You may believe that a steady-state economy cannot happen. Or perhaps you have doubts about it’s full-fledged ability to “rule” as the new standard. Whatever the case, you are still a consumer to some extent, right? We still need to eat, you still need clothes, you still need certain things to conduct a happy life (regardless of whether you like the idea of needing stuff for happiness). Sometimes it is difficult to not buy the new and improved computer for work (or play)…
This underlying need to buy food, clothing, and other essentials (arguably, the computer is not really essential) – these are the very things that will keep our economy moving, especially as we transition into a sustainable economy.
In the meantime… Realize that every dollar you spend goes into someone’s pocket, where it will be spent again. Some of these “secondary expenditures” are often vastly different in both size and intent than your original purchase. You may be buying organic food/clothing, but where you buy is just as important as what you buy. Where is that money going that you spend?
Do you shop for deals at Wal-Mart? That money goes to a small, immensely rich family. They donate very little of their giant personal incomes (unless it helps on the taxes, which try to reduce each year by lobbying for personal tax cuts). They pay their employees the minimum wage and only provide benefits when required to by law (often forcing employees to work part time to be excluded from benefits). This family uses up our resources for wasteful ventures. This family is, without a doubt, far richer than they need to be (now second only to Bill Gates). They are also, without a doubt, a prime example of the liquidating class.
The liquidating class: the upper 1% of the economy that uses the resources and natural capital for non-essential wants. They use the very resources we use, but in such a quantity and at such a rate that will make it much more difficult for our grandchildren, and likely our children or even our own generation, to have much left for a future.
I should also mention that the cost savings you gain is actually paid by someone else. The savings is taken in wages from the workers who fabricated the item, from the checker who is forced to work part-time to save the company from providing benefits. The story of our stuff is thoroughly depressing if you choose to spend your money poorly. If you must spend, spend your money wisely…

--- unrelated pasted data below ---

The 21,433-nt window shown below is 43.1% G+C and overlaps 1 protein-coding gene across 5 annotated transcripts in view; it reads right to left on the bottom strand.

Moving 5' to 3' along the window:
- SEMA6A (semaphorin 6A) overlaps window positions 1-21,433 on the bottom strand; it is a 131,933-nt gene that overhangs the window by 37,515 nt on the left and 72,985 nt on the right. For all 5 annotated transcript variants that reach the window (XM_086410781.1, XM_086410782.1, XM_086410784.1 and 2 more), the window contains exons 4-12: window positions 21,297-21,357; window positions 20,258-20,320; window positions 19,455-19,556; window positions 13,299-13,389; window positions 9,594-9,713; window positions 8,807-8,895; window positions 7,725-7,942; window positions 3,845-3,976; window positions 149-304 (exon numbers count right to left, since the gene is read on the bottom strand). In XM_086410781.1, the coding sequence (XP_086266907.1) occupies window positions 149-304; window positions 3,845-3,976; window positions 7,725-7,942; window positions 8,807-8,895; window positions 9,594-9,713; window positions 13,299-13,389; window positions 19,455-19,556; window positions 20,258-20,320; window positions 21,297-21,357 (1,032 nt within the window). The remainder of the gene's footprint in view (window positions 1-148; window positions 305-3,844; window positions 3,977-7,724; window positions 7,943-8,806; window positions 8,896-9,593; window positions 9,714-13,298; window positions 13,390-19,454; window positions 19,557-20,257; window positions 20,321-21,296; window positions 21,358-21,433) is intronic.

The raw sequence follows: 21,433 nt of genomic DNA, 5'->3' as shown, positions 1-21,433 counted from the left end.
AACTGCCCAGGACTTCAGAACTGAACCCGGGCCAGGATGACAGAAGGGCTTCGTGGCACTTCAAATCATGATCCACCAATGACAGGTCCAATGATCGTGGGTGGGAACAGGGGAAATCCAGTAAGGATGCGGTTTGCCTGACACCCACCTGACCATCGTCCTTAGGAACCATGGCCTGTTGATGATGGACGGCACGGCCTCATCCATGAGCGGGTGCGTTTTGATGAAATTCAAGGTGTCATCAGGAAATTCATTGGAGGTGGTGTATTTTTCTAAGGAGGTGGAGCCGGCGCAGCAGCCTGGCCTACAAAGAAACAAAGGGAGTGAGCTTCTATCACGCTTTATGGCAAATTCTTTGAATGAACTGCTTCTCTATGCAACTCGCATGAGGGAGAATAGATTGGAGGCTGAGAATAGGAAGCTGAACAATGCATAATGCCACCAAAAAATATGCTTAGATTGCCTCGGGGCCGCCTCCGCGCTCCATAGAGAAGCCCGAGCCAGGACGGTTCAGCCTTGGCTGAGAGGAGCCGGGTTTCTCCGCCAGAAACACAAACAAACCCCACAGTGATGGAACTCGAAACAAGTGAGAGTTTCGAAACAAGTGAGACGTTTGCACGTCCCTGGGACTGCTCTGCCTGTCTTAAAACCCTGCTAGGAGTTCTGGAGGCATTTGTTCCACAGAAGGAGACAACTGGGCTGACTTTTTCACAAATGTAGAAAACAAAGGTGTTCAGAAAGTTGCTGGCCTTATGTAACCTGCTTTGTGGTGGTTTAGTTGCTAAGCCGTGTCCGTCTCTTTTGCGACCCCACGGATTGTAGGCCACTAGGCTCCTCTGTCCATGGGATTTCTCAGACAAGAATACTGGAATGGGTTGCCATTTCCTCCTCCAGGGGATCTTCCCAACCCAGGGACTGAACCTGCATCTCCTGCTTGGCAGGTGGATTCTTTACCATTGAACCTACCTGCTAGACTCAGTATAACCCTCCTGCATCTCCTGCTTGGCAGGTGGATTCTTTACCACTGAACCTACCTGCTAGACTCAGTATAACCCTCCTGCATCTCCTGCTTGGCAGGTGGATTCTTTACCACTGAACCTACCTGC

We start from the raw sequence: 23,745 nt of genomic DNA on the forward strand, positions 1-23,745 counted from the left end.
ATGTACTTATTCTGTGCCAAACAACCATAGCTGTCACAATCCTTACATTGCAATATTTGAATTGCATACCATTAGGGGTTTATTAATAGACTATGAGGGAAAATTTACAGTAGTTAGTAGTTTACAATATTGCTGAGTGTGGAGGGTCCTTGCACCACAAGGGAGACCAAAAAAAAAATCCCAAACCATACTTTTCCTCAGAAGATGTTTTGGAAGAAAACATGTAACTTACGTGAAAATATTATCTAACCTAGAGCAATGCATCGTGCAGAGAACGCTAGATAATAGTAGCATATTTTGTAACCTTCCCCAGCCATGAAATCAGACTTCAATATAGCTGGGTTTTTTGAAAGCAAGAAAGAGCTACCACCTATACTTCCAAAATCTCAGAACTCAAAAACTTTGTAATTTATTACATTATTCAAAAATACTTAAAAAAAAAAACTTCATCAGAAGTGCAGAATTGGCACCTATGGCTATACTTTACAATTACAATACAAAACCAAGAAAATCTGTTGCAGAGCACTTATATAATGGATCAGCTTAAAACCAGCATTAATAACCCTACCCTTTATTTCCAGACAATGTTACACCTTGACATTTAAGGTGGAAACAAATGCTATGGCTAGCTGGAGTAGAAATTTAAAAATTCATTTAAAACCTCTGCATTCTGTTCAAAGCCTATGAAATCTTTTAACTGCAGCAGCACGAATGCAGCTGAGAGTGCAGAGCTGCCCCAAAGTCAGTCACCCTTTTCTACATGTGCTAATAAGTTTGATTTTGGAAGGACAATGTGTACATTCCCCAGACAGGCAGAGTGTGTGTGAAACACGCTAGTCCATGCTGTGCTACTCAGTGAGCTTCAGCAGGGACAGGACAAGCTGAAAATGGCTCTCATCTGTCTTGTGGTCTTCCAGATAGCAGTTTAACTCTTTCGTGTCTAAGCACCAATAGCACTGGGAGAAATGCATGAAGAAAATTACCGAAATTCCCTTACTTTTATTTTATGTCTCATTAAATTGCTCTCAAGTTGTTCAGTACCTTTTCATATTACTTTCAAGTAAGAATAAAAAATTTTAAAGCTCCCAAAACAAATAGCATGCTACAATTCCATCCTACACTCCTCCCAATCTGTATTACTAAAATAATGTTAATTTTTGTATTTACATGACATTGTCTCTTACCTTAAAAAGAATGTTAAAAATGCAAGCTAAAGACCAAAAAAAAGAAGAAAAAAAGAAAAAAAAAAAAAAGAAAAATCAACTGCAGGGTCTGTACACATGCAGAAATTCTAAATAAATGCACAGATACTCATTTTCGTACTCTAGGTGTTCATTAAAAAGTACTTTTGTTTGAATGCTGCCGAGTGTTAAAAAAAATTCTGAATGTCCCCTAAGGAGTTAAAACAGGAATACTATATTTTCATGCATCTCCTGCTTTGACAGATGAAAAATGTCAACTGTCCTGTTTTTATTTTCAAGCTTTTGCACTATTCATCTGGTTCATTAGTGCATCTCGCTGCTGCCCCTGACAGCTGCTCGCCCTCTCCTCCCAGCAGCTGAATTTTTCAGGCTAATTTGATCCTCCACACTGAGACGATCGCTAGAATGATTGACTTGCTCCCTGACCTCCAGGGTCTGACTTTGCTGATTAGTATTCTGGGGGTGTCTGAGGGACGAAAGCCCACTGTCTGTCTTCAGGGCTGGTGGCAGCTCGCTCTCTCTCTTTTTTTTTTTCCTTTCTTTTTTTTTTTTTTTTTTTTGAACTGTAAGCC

So not only think about what you buy, but where you buy. How you spend your money is just as important (if not more so) in our growth-centered capitalism, as your vote on election day.
What you buy steers what will be produced in the future. The increased consumption of a specific good or service encourages the producer/provider to make more of or improve that good in the future. If you buy organic, you encourage more organic products. If you purchase plastic, you encourage the production of more plastic.
Where you buy determines, to a large degree, how your money will be spent with the next exchange. If you buy locally, sustainably made garments or organically grown foods, that next purchase is more likely to be spent locally in the next round. If you buy from a large chain, that money is likely to be siphoned off into the hands of a few already wealth executives. They will likely spend that money on a large yacht or a house on an island – all far away from the community you live in, and all hampering your ability to improve the quality of your life, you children’s lives, in the future.
Think about what you buy, as well as where you buy it. Do you want to make the rich richer? Or would you prefer to make your community richer? Spend your money wisely, but do not be swayed by a item a few dollars cheaper at the chain store – you owe it to yourself, your children, and your grandchildren to spend your money wisely, even if it is a little more now. The best investments are often a little more up-front. Do some research on where your money goes.
Your vote counts, but (most likely) your dollar counts more. Barack Obama just mentioned this in his book, The Audacity of Hope, “If we aren’t willing to pay a price for our values, if we aren’t willing to make some sacrifices in order to realize them, then we should ask ourselves whether we truly believe in them at all.” (pp 68)
Do you believe in a future for your grandchildren that includes natural capital like trees, grown food, and clean air? Then perhaps you should put your money where your mouth is and support the policies and people that can ensure such a future.